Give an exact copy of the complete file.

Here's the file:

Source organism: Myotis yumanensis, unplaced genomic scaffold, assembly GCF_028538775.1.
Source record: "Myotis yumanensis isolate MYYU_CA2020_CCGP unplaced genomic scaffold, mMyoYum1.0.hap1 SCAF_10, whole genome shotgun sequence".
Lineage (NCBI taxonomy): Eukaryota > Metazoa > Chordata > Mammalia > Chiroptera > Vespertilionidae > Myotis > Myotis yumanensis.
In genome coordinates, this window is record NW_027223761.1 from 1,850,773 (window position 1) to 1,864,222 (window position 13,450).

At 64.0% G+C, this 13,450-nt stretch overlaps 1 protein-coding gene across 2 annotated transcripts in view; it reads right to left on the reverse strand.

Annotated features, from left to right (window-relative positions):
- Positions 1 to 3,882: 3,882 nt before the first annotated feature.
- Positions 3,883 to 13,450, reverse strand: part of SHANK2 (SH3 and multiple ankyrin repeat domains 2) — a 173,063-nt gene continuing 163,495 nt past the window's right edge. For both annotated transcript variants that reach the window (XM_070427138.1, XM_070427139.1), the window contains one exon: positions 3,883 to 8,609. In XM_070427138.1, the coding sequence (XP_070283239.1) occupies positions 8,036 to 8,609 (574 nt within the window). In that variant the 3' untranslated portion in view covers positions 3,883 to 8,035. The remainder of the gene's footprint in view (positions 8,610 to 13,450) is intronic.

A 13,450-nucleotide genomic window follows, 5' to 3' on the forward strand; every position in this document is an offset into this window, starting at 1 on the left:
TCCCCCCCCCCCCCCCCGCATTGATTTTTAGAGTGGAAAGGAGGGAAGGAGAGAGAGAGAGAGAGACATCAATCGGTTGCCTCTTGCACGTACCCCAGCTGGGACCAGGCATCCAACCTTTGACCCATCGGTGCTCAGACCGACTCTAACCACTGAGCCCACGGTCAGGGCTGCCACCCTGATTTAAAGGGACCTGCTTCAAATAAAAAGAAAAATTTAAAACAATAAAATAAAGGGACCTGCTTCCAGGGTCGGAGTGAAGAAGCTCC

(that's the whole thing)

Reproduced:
Source organism: Myotis yumanensis, unplaced genomic scaffold, assembly GCF_028538775.1.
Source record: "Myotis yumanensis isolate MYYU_CA2020_CCGP unplaced genomic scaffold, mMyoYum1.0.hap1 SCAF_10, whole genome shotgun sequence".
Lineage (NCBI taxonomy): Eukaryota > Metazoa > Chordata > Mammalia > Chiroptera > Vespertilionidae > Myotis > Myotis yumanensis.
In genome coordinates, this window is record NW_027223761.1 from 1,850,773 (window position 1) to 1,864,222 (window position 13,450).

At 64.0% G+C, this 13,450-nt stretch overlaps 1 protein-coding gene across 2 annotated transcripts in view; it reads right to left on the reverse strand.

Annotated features, from left to right (window-relative positions):
- Positions 1 to 3,882: 3,882 nt before the first annotated feature.
- Positions 3,883 to 13,450, reverse strand: part of SHANK2 (SH3 and multiple ankyrin repeat domains 2) — a 173,063-nt gene continuing 163,495 nt past the window's right edge. For both annotated transcript variants that reach the window (XM_070427138.1, XM_070427139.1), the window contains one exon: positions 3,883 to 8,609. In XM_070427138.1, the coding sequence (XP_070283239.1) occupies positions 8,036 to 8,609 (574 nt within the window). In that variant the 3' untranslated portion in view covers positions 3,883 to 8,035. The remainder of the gene's footprint in view (positions 8,610 to 13,450) is intronic.

A 13,450-nucleotide genomic window follows, 5' to 3' on the forward strand; every position in this document is an offset into this window, starting at 1 on the left:
TCCCCCCCCCCCCCCCCGCATTGATTTTTAGAGTGGAAAGGAGGGAAGGAGAGAGAGAGAGAGAGACATCAATCGGTTGCCTCTTGCACGTACCCCAGCTGGGACCAGGCATCCAACCTTTGACCCATCGGTGCTCAGACCGACTCTAACCACTGAGCCCACGGTCAGGGCTGCCACCCTGATTTAAAGGGACCTGCTTCAAATAAAAAGAAAAATTTAAAACAATAAAATAAAGGGACCTGCTTCCAGGGTCGGAGTGAAGAAGCTCC